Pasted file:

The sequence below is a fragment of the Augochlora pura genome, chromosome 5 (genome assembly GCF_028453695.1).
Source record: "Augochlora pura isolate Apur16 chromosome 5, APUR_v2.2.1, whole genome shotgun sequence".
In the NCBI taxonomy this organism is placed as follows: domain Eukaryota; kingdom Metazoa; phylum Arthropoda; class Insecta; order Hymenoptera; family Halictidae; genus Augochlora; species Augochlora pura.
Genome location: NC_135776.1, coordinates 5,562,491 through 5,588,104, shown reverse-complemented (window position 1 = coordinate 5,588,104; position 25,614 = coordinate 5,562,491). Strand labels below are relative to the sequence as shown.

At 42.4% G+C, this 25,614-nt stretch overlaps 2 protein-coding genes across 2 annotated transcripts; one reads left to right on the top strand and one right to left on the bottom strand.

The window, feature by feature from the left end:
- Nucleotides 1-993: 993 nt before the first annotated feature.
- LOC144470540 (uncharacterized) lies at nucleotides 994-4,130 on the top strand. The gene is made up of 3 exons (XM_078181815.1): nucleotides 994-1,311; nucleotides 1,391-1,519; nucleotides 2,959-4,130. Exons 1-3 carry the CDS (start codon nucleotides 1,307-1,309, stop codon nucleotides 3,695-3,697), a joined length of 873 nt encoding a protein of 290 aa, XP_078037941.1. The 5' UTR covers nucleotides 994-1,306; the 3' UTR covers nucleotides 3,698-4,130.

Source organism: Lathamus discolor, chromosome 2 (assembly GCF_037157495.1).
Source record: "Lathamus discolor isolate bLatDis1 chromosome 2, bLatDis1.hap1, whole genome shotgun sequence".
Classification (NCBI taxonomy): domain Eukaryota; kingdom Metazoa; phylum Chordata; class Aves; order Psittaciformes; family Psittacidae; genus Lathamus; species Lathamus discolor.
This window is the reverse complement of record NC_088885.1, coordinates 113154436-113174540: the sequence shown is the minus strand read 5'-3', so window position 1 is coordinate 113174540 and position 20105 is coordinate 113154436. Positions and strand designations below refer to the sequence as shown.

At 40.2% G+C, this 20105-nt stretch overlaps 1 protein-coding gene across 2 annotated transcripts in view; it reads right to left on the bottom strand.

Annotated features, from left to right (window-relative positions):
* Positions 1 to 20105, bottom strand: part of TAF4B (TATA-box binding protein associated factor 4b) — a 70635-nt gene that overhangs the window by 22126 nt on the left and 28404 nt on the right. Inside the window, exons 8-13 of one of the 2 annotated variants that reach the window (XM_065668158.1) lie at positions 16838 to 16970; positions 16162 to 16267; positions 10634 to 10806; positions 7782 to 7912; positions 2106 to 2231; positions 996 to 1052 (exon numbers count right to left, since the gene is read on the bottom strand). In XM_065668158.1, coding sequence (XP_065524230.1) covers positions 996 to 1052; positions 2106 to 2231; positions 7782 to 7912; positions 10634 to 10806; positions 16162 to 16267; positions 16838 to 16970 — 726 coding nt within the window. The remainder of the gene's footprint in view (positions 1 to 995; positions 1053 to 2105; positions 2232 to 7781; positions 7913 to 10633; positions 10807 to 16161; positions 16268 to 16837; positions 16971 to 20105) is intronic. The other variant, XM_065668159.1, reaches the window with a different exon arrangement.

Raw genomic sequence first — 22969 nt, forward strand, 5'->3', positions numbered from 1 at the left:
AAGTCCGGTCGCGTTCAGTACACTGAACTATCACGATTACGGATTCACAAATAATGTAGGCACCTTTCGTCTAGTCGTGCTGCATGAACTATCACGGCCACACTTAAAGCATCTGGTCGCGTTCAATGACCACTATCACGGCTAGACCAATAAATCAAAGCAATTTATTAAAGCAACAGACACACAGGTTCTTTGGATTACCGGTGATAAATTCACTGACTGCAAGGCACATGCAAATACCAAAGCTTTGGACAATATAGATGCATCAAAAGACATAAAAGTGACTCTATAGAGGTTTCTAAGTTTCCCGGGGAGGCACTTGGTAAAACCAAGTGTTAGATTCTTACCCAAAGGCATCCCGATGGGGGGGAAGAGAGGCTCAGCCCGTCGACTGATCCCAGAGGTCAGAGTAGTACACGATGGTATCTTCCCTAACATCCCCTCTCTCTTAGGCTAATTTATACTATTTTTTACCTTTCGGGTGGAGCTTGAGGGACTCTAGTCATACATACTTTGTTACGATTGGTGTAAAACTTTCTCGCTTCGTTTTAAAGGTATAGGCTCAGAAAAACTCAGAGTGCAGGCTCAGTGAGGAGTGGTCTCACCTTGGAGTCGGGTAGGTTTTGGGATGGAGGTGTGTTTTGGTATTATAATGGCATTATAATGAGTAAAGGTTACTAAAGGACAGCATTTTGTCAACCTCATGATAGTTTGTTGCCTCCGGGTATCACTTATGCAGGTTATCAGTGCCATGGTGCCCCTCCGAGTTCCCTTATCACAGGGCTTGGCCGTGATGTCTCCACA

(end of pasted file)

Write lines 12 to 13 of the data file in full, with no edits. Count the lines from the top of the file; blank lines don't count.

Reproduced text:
This window is the reverse complement of record NC_088885.1, coordinates 113154436-113174540: the sequence shown is the minus strand read 5'-3', so window position 1 is coordinate 113174540 and position 20105 is coordinate 113154436. Positions and strand designations below refer to the sequence as shown.

At 40.2% G+C, this 20105-nt stretch overlaps 1 protein-coding gene across 2 annotated transcripts in view; it reads right to left on the bottom strand.